When I was in hospital, my cut marks weren’t overtly impressive when compared to other patients.
Even though at its worst I looked like I had been arm wrestling a cheese grater, it was nothing compared to the gutters of misery that trailed down arms, legs, sides, stomachs, telling that any kind of blade was good enough. Someone’s hand was permanently crooked as they had severed a tendon.
I’m a different kind of cutter. Almost clinical. I always make sure that I stay away from the wrist area because I don’t want to risk anyone noticing.
I always use the same knife: a blunt bread knife, so the cuts are very neat, shallow and thin. I’m right-handed, so it’s always the left arm.
I sterilise the cuts with a spray and it stings but that’s the point. It has always been about the pain to me, not blood.
When I was really unwell, my morning routine was getting up, getting dressed for work, doing my makeup before having some breakfast. All perfectly normal, with the difference that I would slice my arm open before heading out the door.
So many professionals have asked me where I got the idea. Because it was in fashion not too long ago, wasn’t it? I tell them that it just worked. It would’ve been anything that worked. Luckily enough I had an easier access to kitchen knives than to heroin, so I could try and test self-harm first.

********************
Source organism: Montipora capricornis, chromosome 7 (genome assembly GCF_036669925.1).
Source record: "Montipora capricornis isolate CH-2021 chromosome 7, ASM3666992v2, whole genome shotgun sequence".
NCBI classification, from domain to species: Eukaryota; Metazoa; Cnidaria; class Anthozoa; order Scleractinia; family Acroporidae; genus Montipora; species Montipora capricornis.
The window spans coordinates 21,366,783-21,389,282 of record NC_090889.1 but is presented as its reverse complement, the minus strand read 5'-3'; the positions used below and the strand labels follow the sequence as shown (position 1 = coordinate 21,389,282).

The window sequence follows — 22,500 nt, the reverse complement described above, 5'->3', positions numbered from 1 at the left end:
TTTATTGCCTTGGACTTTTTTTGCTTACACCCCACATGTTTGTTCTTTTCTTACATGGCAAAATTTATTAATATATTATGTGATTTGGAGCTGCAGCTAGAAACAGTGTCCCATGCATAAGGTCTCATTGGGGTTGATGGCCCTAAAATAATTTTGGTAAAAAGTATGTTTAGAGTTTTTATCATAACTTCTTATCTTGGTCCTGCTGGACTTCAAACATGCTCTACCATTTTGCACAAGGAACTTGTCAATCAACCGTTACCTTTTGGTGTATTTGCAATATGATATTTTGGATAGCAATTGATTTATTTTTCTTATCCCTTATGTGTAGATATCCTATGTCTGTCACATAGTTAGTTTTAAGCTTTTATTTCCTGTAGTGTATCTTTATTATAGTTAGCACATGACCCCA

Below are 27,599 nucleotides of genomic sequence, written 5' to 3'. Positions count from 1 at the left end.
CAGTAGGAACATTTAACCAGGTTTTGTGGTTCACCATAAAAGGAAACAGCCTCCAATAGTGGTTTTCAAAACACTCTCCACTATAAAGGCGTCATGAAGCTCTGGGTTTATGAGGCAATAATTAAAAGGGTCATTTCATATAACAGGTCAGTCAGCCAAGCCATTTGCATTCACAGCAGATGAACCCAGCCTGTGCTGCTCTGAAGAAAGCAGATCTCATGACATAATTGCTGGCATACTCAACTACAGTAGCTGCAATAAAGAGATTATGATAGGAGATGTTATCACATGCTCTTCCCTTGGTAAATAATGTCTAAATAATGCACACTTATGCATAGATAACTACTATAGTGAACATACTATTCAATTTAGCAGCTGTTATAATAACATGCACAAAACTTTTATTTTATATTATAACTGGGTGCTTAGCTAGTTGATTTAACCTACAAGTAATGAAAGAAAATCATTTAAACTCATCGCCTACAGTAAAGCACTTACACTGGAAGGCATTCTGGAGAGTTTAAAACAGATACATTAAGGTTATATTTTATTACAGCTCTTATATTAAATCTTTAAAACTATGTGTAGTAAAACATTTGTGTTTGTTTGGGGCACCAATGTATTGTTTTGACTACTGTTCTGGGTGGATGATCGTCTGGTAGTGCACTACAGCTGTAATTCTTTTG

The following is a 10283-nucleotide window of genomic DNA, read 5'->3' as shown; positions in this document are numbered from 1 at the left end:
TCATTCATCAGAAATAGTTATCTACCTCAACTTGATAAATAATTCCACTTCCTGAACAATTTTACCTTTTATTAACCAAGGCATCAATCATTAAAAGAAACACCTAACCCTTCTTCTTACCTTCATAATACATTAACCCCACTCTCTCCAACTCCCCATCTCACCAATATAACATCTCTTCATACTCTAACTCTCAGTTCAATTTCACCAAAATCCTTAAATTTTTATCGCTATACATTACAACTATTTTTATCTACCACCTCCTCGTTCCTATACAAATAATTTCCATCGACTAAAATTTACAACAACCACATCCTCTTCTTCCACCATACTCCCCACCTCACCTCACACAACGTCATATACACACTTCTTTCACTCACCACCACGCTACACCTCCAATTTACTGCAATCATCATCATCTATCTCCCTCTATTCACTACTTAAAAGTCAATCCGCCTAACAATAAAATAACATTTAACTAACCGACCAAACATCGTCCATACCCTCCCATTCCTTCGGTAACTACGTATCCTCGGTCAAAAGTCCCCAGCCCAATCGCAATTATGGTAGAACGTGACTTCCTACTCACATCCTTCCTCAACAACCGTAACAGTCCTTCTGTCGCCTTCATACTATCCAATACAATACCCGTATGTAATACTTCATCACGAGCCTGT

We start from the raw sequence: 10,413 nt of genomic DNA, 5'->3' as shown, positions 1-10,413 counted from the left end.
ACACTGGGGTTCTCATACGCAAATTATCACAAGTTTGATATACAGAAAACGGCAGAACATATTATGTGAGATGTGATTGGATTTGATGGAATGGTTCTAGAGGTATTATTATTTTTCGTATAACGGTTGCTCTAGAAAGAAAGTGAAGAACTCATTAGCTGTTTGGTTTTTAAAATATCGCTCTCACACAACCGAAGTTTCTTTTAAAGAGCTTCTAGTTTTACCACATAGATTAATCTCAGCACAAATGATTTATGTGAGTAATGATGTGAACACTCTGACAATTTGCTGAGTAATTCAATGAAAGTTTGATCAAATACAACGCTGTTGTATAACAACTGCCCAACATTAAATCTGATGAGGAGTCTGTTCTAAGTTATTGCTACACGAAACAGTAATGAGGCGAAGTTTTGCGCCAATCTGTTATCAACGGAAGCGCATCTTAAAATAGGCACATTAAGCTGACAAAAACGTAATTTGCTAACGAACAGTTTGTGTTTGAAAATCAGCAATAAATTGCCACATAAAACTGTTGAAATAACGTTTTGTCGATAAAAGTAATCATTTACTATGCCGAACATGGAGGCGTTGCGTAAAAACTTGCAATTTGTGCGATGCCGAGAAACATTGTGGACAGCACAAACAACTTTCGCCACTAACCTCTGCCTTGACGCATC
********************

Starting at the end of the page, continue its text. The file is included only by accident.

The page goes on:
I can’t remember the first time I cut because a lot of memories from that time are hazy at best, but those first cuts convinced that this suited me. I was so numb, and this made me feel something. A hot rush of pain and a strange peace afterwards. Maybe it was the endorphins?
I was so tired so I would also cut to wake myself up. It might take five times, it might take twenty-five, it might take fifty, but eventually one would hurt enough that I could stop.
It was like I was constantly underwater, surrounded by this unimaginable pressure like I was a diver whose eardrums were about to explode. I couldn’t hear or see, with my lungs about to burst from the pressure. As a last resort before drowning I would get the knife and create gills, secret openings that finally allowed me to breathe. I became a mermaid.
Of course, I wouldn’t leave the cuts alone. I couldn’t exactly carry a knife around at work, so if it stopped hurting too soon I would scratch my arm or pour hot water into the open wounds.
At the hospital it was strange to follow nurses’ instructions and massage my arm with oil to prevent scarring. The touch was so different than the previous attention I had given to the arm. It felt strange. Every once in a while, I would look down and think ‘I did that.’
Now I call it my tiger arm.
Of course, I make fun of it. That’s how I roll. Does your summer collection feature anything with long sleeves? Me and my friend came up with our own company called ‘Cutting Edge Entertainment,” and our first production would be ‘Self-harm: the musical.’
It would feature some classics such as Johnny Cash’ rendition of ‘Hurt’, Linkin Park’s ‘Numb’ and Britney Spears’ ‘Oops, I did it again.’